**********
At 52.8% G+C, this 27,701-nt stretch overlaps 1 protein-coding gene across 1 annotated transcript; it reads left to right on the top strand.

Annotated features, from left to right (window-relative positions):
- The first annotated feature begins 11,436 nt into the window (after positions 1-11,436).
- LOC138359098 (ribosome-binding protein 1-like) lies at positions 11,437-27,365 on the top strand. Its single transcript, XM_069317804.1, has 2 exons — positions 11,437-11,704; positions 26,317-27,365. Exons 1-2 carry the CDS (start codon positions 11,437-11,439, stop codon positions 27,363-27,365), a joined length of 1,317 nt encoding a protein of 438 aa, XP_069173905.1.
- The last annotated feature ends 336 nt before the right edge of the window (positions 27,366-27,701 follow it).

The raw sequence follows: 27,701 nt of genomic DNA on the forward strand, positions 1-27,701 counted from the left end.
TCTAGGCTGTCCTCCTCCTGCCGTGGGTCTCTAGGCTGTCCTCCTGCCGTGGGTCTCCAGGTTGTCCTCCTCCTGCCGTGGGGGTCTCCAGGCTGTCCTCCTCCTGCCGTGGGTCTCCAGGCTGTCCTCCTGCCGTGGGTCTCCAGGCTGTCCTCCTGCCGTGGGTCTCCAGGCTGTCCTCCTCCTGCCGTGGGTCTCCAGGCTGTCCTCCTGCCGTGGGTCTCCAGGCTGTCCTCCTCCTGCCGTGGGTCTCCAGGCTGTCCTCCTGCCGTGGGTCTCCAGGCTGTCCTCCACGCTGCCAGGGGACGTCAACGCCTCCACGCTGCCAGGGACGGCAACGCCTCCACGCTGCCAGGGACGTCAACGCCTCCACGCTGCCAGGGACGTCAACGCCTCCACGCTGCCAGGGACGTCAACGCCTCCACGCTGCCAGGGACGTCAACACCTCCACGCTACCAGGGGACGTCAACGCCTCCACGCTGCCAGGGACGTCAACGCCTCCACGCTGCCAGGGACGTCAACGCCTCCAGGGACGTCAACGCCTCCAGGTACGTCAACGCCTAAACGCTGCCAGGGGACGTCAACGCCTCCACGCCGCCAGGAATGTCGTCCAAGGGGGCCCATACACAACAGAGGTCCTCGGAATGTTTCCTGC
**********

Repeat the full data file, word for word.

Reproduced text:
At 52.8% G+C, this 27,701-nt stretch overlaps 1 protein-coding gene across 1 annotated transcript; it reads left to right on the top strand.

Annotated features, from left to right (window-relative positions):
- The first annotated feature begins 11,436 nt into the window (after positions 1-11,436).
- LOC138359098 (ribosome-binding protein 1-like) lies at positions 11,437-27,365 on the top strand. Its single transcript, XM_069317804.1, has 2 exons — positions 11,437-11,704; positions 26,317-27,365. Exons 1-2 carry the CDS (start codon positions 11,437-11,439, stop codon positions 27,363-27,365), a joined length of 1,317 nt encoding a protein of 438 aa, XP_069173905.1.
- The last annotated feature ends 336 nt before the right edge of the window (positions 27,366-27,701 follow it).

The raw sequence follows: 27,701 nt of genomic DNA on the forward strand, positions 1-27,701 counted from the left end.
TCTAGGCTGTCCTCCTCCTGCCGTGGGTCTCTAGGCTGTCCTCCTGCCGTGGGTCTCCAGGTTGTCCTCCTCCTGCCGTGGGGGTCTCCAGGCTGTCCTCCTCCTGCCGTGGGTCTCCAGGCTGTCCTCCTGCCGTGGGTCTCCAGGCTGTCCTCCTGCCGTGGGTCTCCAGGCTGTCCTCCTCCTGCCGTGGGTCTCCAGGCTGTCCTCCTGCCGTGGGTCTCCAGGCTGTCCTCCTCCTGCCGTGGGTCTCCAGGCTGTCCTCCTGCCGTGGGTCTCCAGGCTGTCCTCCACGCTGCCAGGGGACGTCAACGCCTCCACGCTGCCAGGGACGGCAACGCCTCCACGCTGCCAGGGACGTCAACGCCTCCACGCTGCCAGGGACGTCAACGCCTCCACGCTGCCAGGGACGTCAACGCCTCCACGCTGCCAGGGACGTCAACACCTCCACGCTACCAGGGGACGTCAACGCCTCCACGCTGCCAGGGACGTCAACGCCTCCACGCTGCCAGGGACGTCAACGCCTCCAGGGACGTCAACGCCTCCAGGTACGTCAACGCCTAAACGCTGCCAGGGGACGTCAACGCCTCCACGCCGCCAGGAATGTCGTCCAAGGGGGCCCATACACAACAGAGGTCCTCGGAATGTTTCCTGC